After his traumatizing experience, Prince Charles chose to send his sons William and Harry to Eton College in Windsor, which came with quite a high royal pedigree for it was founded in 1440 by Henry VI. Both the princes enjoyed their school years and made a lot of friends, although some reports suggest Harry struggled a little owing to his dyslexia.
As for the women of the royal family, Marlborough College in Wiltshire was the school of choice, and it was attended by Kate Middleton and her sister Pippa, as well as Princess Eugenie. But it looks like Prince George will follow in the footsteps of his father and attend Eton once he comes of age.
Although there was no concept of a gap year during Queen Elizabeth or her son Price Charles' time, the modern phenomenon, which aims at giving teenagers a broad range of life experiences, has been embraced bhy the younger generation of the royal family. A gap year is usually a year taken after finishing secondary education and before moving onto higher education. Students all over England are fans of this phenomenon, for most students use this time to travel and work.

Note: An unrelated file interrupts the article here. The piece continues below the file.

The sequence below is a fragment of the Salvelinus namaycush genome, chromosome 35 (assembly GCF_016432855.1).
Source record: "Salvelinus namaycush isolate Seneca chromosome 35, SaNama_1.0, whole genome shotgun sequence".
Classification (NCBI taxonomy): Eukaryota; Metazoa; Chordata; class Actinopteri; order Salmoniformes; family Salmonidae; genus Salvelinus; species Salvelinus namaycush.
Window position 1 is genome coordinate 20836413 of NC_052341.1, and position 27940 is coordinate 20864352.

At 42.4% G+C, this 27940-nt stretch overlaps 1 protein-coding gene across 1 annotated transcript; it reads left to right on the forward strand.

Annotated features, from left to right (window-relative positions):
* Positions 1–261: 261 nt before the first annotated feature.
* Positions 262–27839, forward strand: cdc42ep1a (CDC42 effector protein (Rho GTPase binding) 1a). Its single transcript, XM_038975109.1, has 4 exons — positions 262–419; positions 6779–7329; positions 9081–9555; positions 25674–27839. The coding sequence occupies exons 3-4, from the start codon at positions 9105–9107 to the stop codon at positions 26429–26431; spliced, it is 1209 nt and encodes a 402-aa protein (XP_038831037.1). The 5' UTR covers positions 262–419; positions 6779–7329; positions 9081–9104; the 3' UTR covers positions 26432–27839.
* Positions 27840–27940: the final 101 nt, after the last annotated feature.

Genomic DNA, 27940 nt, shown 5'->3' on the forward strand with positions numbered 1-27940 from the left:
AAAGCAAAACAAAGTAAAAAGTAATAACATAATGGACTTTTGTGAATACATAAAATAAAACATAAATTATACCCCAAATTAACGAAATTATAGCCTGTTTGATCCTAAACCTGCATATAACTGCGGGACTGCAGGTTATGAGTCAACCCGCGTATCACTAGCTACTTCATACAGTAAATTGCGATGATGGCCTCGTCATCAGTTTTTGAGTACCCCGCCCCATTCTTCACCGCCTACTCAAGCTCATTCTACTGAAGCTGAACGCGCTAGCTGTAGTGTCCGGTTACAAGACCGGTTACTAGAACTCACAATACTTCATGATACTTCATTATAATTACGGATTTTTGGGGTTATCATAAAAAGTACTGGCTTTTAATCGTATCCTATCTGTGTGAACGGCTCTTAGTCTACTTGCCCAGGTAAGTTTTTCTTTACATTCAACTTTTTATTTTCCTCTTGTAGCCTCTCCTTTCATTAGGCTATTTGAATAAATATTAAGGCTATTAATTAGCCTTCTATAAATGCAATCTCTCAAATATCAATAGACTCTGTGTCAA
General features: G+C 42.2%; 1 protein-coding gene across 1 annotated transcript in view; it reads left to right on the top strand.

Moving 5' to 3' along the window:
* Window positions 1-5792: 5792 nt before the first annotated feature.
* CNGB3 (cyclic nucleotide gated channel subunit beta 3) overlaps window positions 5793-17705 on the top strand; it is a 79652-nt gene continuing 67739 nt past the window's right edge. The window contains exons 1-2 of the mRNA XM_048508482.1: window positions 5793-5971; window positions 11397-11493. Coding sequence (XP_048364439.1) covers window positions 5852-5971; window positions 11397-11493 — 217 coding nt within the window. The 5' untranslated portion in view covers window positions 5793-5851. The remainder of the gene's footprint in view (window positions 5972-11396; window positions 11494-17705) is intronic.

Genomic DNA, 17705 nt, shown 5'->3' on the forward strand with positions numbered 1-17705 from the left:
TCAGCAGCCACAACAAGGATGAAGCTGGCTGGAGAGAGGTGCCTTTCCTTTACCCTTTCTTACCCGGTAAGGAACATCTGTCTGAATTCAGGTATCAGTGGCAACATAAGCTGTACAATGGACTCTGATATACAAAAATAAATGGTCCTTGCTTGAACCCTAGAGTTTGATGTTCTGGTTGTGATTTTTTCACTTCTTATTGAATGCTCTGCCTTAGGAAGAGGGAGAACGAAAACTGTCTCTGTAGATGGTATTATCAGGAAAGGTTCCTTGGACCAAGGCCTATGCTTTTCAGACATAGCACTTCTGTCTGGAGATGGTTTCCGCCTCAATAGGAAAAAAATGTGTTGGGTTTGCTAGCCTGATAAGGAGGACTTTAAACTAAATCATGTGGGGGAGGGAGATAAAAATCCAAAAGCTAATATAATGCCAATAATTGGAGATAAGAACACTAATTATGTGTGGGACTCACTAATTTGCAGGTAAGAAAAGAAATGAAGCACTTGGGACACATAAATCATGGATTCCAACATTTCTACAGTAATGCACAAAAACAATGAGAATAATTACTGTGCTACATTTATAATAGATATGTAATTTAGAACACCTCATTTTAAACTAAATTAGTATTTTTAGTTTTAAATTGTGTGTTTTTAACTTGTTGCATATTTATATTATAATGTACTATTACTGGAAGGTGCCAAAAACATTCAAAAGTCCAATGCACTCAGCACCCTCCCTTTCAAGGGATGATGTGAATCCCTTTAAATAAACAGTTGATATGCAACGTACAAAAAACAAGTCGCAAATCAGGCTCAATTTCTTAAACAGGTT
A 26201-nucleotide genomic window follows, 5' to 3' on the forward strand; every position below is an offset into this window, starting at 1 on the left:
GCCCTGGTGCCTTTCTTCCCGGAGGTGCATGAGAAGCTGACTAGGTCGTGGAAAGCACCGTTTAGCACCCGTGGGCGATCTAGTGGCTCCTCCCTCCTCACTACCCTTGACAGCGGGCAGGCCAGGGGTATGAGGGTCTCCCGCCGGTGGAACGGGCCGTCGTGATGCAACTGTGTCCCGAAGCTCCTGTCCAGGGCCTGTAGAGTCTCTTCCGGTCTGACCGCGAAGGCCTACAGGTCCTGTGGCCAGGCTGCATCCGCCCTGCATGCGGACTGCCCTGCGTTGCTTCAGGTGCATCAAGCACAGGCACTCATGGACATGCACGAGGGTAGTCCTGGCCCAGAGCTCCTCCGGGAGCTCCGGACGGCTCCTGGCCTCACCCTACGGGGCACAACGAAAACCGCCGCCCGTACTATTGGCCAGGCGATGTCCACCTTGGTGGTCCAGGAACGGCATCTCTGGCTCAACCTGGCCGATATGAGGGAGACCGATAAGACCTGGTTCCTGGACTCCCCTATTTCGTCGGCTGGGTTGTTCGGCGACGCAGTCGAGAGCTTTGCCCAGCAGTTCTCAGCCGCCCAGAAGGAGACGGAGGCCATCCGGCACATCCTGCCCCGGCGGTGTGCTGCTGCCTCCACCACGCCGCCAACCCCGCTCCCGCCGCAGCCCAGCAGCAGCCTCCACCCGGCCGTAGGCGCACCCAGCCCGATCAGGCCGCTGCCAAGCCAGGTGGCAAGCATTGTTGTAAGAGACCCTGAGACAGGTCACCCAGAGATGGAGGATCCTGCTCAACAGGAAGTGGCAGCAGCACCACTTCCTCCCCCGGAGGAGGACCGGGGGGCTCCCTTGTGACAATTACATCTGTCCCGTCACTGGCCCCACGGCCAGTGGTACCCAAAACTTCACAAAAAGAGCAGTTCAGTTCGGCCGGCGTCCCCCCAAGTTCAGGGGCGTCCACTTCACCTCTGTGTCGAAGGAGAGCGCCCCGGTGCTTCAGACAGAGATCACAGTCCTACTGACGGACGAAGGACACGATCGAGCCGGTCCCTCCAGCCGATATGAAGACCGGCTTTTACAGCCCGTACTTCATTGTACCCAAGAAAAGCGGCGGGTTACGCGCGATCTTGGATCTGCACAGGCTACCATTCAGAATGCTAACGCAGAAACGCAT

Prince William, during his gap year, trained with Welsh Guards in Belize, undertook voluntary work in Chile and Africa, and worked on British dairy farms. His wife Kate, on the other hand, did volunteer work in Chile, studied at the British Institute in Florence, Italy, and crewed Round the World Challenge boats in the UK. As for Prince Harry, he worked as a ranch hand in Australia, spent time on a polo farm in Argentina, and undertook volunteer work in Lesotho, Africa.
The common phenomenon of college too is quite a modern concept for the British monarchy. While Princess Anne and Princess Andrew started their royal life at the age of 18, with Anne becoming the president of the charity Save The Children and Andrew joined the military, Prince Charles became the first royal family member to get a university degree, studying archaeology and anthropology before switching to history at Trinity College, Cambridge.